Josh Salah’s quest to succeed as a touring professional golfer has ended.

“It was time to make a life change, simple as that,” Salah, 30, of Gloucester said, after spending most of the last six years competing on the Asian Developmental Tour. “I wanted to have some normalcy in my life and be able to spend more time with family and friends.”

Salah was a standout player for Gloucester High, winner of two Bass Rocks club titles, a frequent contender in state and regional events, and the Northeastern Conference Player of the Year at Sacred Heart University in 2012 before he turned professional seven years ago.

With financial backing from members at Bass Rocks and Myopia, where he caddied for several years, he was able to start his quest to make it on the PGA Tour by competing on the Asian Development Tour halfway around the world.

“I would not trade that six-year experience for anything,” says Salah, who now works for Toast, a Boston-based national company that provides a variety of point-of-sale solutions for the restaurant industry. “I learned about the world, different cultures and lifestyles and about myself. And most important, I know I gave it my all. I just didn’t play well enough at the right time to take the next step toward my ultimate goal –playing on the PGA Tour.”

Salah was one of many top-notch amateurs to emerge in Greater Boston over the last decade; players who shot for the stars, meaning the PGA Tour. Jack Whelan of Topsfield and Myopia and Anthony DiLisio of Swampscott and Salem Country Club were two other North Shore hopefuls who turned professional in recent years but did not reach the “Big Show,” as some call it, and gave up the quest. They have regained their amateur status and have more orthodox Monday-through-Friday jobs.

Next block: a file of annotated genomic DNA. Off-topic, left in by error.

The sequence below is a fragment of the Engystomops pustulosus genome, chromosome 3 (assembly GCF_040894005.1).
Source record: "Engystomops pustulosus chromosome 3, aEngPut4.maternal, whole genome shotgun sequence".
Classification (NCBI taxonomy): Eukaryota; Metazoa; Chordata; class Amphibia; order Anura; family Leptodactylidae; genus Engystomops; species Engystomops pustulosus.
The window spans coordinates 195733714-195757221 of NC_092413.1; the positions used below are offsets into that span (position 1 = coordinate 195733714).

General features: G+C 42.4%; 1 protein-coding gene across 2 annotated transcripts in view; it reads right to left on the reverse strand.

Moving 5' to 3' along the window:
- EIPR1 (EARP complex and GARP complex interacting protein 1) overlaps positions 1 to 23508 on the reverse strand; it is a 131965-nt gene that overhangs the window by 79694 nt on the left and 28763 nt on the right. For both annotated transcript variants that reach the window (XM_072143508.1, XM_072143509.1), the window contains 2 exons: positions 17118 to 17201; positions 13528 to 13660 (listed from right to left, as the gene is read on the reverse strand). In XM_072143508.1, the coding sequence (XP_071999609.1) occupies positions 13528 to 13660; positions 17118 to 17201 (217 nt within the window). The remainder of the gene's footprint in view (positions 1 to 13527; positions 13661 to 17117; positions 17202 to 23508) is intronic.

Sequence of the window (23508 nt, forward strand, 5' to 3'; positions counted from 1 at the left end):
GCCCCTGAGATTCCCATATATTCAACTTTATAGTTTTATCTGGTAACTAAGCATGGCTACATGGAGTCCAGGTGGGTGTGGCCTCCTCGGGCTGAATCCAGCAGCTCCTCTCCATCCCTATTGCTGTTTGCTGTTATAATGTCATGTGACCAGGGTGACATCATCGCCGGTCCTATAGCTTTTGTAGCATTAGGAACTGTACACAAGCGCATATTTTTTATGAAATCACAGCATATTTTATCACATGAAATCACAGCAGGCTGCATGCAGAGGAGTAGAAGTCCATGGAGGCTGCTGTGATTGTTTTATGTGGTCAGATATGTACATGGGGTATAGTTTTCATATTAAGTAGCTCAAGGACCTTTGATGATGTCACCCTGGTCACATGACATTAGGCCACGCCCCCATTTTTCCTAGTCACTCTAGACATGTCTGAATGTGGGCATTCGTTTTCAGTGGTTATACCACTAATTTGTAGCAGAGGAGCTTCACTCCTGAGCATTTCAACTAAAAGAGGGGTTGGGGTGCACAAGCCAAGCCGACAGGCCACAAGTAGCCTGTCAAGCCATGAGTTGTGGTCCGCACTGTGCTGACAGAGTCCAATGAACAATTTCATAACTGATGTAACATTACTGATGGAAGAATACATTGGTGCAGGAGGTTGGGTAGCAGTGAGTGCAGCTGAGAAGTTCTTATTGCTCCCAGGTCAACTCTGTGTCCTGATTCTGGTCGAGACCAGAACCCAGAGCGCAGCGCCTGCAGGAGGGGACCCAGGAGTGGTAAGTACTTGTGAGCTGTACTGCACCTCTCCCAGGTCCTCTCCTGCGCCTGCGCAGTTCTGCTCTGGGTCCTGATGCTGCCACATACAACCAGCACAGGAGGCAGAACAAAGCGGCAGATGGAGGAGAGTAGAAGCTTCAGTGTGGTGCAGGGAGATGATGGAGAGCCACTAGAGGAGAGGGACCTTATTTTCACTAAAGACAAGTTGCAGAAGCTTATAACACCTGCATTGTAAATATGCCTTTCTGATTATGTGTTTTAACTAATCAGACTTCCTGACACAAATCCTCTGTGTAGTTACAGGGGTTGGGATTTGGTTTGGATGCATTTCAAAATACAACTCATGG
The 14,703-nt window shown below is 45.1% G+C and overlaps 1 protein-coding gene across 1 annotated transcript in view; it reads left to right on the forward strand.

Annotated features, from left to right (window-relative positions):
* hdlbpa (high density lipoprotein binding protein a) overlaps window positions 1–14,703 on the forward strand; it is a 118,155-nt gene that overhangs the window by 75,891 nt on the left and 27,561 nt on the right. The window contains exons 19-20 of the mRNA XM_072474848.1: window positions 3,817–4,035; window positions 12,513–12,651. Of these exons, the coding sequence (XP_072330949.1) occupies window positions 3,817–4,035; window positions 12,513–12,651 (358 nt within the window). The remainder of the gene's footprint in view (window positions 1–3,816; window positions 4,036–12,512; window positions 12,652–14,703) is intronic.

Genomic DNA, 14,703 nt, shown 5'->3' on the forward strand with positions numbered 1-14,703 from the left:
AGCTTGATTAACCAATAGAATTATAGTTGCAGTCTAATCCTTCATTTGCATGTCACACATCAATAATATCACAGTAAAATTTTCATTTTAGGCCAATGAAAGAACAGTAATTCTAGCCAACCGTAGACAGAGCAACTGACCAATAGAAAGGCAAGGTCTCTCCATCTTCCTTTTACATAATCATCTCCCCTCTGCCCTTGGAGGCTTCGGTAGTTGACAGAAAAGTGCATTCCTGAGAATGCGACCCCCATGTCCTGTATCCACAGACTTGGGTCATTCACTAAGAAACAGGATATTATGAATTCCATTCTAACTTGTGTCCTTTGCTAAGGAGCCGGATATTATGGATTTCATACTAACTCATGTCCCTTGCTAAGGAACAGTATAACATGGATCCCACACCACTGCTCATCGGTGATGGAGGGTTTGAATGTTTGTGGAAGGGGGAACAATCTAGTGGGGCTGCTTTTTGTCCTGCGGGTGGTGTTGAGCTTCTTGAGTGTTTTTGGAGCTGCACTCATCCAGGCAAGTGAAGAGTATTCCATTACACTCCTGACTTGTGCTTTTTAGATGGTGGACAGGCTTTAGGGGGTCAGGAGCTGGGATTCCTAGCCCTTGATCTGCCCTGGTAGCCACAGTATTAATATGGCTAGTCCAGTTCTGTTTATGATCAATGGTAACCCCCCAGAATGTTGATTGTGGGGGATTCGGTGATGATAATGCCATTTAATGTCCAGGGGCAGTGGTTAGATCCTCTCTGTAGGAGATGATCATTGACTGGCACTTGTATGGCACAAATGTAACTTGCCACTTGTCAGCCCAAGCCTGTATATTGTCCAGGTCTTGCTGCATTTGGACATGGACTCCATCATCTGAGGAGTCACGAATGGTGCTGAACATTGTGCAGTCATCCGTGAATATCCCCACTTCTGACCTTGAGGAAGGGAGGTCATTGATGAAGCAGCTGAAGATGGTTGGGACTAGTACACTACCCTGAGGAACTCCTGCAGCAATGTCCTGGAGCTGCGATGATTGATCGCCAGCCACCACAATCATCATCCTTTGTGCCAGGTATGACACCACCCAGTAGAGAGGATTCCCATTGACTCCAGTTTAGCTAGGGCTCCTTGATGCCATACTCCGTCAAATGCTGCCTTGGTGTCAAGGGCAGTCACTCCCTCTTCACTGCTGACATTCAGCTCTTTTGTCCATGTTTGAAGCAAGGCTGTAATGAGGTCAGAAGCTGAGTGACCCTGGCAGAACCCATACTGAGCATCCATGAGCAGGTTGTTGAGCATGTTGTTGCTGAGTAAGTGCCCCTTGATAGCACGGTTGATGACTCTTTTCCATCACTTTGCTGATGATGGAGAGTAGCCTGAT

Two Massachusetts players currently compete on the PGA Tour – Richie Werenski of Holyoke and Rob Oppenheim, Salem-born and Andover-raised.

“We give the play-for-pay golf world a shot because of people like Wil Zalatoris,” Salah noted as an example.

Zalatoris, 24, finished top 10 last year at the U.S. Open and finished second at last week’s Masters tournament. Three years ago he missed by two shots of making the cut at the First Stage of Q-School for the Korn Ferry Tour, the PGA Tour’s minor league equivalent. “You just never know when it all might click for you – your golf game – and be on your way to major success,” Salah explained. “So no, I regret nothing I did the last six years playing professionally, mainly in Asia.”

Salah won two tournaments on the Asian Development Tour, both in Malaysia, one in 2016, one in 2018.

“I made great strides with my game and in 2018 was close to making the next step," he said. "Unfortunately, I had a few breaks not go my way and could not keep the momentum going. Timing is everything in professional golf. The competition is super tough at almost every professional level, whether you are in Asia, Europe or the U.S.”

Reviewing his six years in Asia, each year consisting of 25-30 weeks of tournament golf flying from one country to the next. Salah admitted, initially it was a huge adjustment just living day to day.

“The people, the food, the language barriers, the places we lived, the travel,” Salah said. “Over time, I became more and more comfortable with that lifestyle and leaned on other American players for support. A few months into my first year, I rented an apartment in Bangkok, Thailand with a two other American players. We had a great setup, living right next to the golf course and the airport and this became my “home base” for the next 5 years.

“Financially, I was able to keep the dream alive with consistent play, and with the support of some remarkable people,” he added.

Then, when the pandemic struck in early 2020, professional golf in Asia shut down. “I flew home pretty quickly after that,” he said, “and started to look at the big picture. I realized that that it was time to make a life change.’

Salah will not compete in 2021. He will seek reinstatement as an amateur with the United States Golf Association. He hopes the USGA will allow him to return to amateur status by next spring.

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